In 2022 the Office of the Capitol Commission is recognizing the 100th anniversary of the construction of this third Capitol beginning with the 1922 groundbreaking ceremony. Preparation for the task of creating a third Capitol began with the passage of the Mears Tracewell Act in 1919, when the Nebraska Legislature voted to create a Nebraska Capitol Commission to oversee a competition to select an architect and then oversee construction.

The Office of the Capitol Commission will recognize significant events in the construction of the third Nebraska State Capitol with displays in the Capitol, articles in the Capitol Sower newsletter, and updates to this website.

One hundred years ago in the fall and winter of 2021, as competition winner Bertram Grosvenor Goodhue’s monumental Capitol designs were being converted into construction drawings, load bearing tests were being conducted to see if the Dakota sandstone sub strata under the Capitol site. Once it was determined the substrata could bear the weight of the over 600,000 ton building a groundbreaking ceremony was planned.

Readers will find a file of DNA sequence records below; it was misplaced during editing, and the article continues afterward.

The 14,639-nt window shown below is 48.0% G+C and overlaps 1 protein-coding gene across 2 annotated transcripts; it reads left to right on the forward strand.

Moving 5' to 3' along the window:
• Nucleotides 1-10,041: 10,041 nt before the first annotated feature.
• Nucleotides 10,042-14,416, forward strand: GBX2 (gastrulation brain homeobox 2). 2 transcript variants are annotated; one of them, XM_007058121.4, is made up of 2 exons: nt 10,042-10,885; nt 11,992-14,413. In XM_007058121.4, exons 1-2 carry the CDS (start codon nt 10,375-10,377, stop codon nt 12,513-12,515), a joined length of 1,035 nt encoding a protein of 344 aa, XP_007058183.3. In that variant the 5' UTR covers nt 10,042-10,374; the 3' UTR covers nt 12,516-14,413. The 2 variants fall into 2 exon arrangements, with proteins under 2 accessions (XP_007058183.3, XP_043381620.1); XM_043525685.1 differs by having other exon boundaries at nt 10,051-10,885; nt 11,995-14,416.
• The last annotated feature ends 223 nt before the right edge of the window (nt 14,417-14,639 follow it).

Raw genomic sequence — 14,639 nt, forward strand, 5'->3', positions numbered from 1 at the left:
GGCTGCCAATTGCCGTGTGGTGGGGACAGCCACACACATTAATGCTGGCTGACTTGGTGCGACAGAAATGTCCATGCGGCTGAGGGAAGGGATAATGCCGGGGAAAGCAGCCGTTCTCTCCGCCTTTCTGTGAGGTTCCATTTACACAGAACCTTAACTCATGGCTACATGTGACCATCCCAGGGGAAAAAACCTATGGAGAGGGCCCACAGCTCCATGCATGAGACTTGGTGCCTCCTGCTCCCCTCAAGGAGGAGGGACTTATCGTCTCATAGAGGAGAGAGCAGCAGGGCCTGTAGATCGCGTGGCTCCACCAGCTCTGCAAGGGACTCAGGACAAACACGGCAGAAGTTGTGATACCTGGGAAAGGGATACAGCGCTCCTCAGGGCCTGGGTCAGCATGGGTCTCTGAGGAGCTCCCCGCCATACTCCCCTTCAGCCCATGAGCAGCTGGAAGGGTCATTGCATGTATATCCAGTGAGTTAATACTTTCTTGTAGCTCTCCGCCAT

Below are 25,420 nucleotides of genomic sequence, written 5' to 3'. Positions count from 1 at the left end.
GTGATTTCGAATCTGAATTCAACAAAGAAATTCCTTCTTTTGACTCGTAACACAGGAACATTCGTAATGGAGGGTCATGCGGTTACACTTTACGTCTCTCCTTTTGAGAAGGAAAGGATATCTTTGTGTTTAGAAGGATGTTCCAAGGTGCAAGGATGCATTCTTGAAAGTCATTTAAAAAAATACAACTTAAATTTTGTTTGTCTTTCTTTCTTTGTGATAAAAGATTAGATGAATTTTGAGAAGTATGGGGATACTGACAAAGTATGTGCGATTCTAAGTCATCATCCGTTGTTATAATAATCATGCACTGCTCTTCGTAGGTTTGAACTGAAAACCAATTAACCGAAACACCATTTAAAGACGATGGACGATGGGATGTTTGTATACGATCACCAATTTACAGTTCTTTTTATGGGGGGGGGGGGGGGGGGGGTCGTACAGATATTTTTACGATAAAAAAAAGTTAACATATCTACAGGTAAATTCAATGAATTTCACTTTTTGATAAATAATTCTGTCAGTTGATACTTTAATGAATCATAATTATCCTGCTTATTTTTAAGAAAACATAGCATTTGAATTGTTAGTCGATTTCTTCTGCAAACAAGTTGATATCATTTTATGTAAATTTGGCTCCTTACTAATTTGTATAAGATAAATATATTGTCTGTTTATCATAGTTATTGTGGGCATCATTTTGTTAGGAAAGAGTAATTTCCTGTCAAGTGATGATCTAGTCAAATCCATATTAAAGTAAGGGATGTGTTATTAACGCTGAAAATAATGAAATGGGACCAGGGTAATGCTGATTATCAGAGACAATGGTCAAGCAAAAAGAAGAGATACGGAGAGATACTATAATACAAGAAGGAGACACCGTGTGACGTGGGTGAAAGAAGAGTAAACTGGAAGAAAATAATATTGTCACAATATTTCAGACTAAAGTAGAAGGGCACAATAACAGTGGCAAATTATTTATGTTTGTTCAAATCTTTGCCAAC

On April 15, 1922, a large crowd of Nebraskans watched as Governor Samuel R. McKelvie, plowed a furrow on the northeast lawn of the Capitol with a team of two white horses pulling a sod cutting plow. In his remarks McKelvie spoke of the transformation of the state from a vast treeless prairie to a garden. As Capitol architectural consultant Thomas Rogers Kimball, FAIA, wrote in the competition documents, the new Capitol to arise on the site would become ” …the outward sign of the character of its people. Their respect for its traditions and history, their belief in its importance and worth, and their love of its fair name… .”